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Private Labeling 101: Common Mistakes Made On Amazon and How to Avoid Them

With over 304 million shoppers on Amazon at the end of 2015, (according to a recent report on Statista.com), it’s not hard to understand why sellers get excited about the business opportunities available on Amazon’s vast marketplace. In fact, in 2016 alone, there were over 100,000 Amazon sellers with sales of more than $100,000 according to a recent release on Business Wire about Amazon. Not surprisingly, these numbers are continuing their upward trend.

However, selling on Amazon is competitive. As new sellers continue to pour in and Amazon keeps tightening their policies, the need for diligence and attention to detail is more important than ever. Today we want to outline some of the most common mistakes sellers make on Amazon, with some quick tips on how to avoid them.

Inventory Issues

There are two common ways that issues with inventory can take shape. The first is running out of stock before you’re able to fulfill your orders. The implications of this are huge. Selling products on Amazon is like driving a car. You hit the accelerator through various tools (such as PPC ad campaigns) to drive rankings. The more shoppers click through to your listing or actually make a purchase, the more reviews you get and the higher you will organically rank in future searches. When you go out of stock, it’s like slamming on the brakes. In an instant, all of your momentum disappears.
Another common inventory mistake is delayed delivery and costly shipping prices. Most Amazon customers are used to receiving products quickly and without extra fees, so they look for items that are Prime eligible or Fulfilled by Amazon. It’s not uncommon for shoppers to avoid products that have high shipping fees and long delivery wait times.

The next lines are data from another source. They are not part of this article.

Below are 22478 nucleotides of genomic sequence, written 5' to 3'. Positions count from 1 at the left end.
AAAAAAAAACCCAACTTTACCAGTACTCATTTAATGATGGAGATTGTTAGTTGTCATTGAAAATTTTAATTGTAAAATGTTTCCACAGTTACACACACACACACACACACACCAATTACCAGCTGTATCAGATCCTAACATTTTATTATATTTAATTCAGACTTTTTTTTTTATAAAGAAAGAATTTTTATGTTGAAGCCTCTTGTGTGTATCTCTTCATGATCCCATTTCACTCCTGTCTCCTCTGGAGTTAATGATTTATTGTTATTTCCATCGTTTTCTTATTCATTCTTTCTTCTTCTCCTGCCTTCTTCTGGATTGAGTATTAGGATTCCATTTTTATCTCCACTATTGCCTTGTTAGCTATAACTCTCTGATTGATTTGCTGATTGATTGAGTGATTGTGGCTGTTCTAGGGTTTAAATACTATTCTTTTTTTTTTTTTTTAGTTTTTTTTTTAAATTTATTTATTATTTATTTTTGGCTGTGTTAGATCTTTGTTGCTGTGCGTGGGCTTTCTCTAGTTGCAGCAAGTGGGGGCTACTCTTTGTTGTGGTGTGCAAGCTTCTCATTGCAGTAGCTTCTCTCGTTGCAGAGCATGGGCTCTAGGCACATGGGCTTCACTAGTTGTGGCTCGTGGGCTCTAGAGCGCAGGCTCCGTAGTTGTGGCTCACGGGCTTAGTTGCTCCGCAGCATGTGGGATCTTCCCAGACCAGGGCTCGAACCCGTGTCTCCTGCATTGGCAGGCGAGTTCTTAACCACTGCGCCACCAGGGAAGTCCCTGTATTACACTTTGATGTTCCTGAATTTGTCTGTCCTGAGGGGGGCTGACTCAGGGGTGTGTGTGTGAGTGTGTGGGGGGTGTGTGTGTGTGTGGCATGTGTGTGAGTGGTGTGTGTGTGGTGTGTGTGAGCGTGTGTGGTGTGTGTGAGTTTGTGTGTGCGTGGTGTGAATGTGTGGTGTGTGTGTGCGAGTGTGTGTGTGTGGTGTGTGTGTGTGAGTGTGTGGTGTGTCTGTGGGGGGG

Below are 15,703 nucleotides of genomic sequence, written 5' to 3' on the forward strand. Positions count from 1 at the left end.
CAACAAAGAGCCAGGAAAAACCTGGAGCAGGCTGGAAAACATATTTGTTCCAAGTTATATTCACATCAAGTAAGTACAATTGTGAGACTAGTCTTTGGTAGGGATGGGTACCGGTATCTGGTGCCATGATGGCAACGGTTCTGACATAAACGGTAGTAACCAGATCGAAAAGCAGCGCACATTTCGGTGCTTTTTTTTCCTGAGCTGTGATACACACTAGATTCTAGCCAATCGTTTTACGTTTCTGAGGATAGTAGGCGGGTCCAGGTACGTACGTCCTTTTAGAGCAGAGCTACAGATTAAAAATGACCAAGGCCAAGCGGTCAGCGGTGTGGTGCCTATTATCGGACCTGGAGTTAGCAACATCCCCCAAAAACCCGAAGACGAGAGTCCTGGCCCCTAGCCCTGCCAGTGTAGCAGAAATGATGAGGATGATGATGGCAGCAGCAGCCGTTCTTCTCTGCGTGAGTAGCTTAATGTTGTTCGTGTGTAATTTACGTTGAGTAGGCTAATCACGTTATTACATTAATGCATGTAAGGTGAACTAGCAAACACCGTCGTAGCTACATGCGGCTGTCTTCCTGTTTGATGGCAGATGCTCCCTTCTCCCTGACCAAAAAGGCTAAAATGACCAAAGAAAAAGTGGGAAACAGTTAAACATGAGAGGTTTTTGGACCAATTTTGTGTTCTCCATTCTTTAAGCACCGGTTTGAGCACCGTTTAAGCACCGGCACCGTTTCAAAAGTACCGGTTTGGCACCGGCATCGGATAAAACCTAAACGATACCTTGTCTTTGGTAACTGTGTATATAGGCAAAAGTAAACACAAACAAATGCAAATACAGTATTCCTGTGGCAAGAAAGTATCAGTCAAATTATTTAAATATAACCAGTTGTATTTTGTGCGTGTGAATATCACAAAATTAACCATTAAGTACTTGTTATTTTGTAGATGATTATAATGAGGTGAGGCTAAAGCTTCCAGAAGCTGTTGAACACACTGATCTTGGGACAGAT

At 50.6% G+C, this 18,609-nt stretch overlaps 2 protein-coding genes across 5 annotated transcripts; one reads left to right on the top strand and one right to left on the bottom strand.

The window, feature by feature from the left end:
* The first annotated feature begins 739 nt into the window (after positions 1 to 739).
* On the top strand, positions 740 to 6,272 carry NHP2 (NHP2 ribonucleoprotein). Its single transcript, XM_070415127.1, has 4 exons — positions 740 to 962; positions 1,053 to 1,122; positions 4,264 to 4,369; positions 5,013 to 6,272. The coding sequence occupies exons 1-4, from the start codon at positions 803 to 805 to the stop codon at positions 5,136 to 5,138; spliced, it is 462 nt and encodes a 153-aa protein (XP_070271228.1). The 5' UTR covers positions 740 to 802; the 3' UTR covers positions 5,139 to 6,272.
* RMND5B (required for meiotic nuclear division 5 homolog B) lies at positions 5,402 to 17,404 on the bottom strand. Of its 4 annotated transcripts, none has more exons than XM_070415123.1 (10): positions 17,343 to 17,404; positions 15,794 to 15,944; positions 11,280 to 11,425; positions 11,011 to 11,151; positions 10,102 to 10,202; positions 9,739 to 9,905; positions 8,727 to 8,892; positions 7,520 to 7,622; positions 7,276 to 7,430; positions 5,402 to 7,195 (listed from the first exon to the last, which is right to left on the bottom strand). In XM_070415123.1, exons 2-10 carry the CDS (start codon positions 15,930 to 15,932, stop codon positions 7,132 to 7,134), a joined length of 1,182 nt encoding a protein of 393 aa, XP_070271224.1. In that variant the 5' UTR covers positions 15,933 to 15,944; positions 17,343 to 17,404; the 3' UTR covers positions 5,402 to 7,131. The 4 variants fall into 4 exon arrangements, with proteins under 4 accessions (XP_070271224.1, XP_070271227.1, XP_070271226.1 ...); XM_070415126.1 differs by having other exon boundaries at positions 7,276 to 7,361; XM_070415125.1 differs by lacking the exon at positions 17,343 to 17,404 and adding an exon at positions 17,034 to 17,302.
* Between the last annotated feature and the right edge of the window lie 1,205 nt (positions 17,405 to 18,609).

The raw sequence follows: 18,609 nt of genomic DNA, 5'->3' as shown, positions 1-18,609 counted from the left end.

How To Avoid Inventory Issues

The obvious answer for the first problem is to develop a reliable forecasting and tracking system so that you never run out of inventory. If you’re getting close to running out of stock, make a note of it on your product page so that customers know to act quickly. Far too many new sellers are surprised to find out how quickly inventory can sell on Amazon. If you make the mistake of overselling, a painful chain reaction can begin that often leads to account suspension.
If your company is simply unable to offer quick shipping at a low price, don’t assume that your business will flop to other competitors that offer Prime or FBA. If you’re selling a stellar product and you follow the other recommendations in this article, the sales will come. Just do your best to offer reasonable shipping fees, and above all else, work tirelessly to fulfill the order by the promised delivery date. Expect poor reviews if your product is not delivered on time!

Optimizing Your Product Page on Amazon

A sloppy product listing can be a plague to new business growth. It’s not uncommon for sellers to invest incredible amounts of time and money in driving traffic to their Amazon listing without doing an adequate job of showing the customer why they should buy the product in the first place. Muddled product descriptions, low quality product photos, titles that are too long or too short, and improper use of keywords throughout the listing are all likely to hinder sales.

How To Avoid Mistakes on Your Product Page

How easy it is for a buyer to find your product depends on how carefully you’ve outlined your product page. Therefore, it is essential that your product information be complete and accurate. Since they can’t rely on physical touch and sight, customers depend on your product information to ensure they’re getting exactly what they want.
Avoid a poorly-optimized listing by thinking like a customer and taking advantage of every available space you have to explain what is so amazing about your product. For example, your five bullet points could provide answers to the first five questions you think potential customers would have when looking at your product. Use the description section to outline relevant product details, but don’t just copy and paste a bulk of text.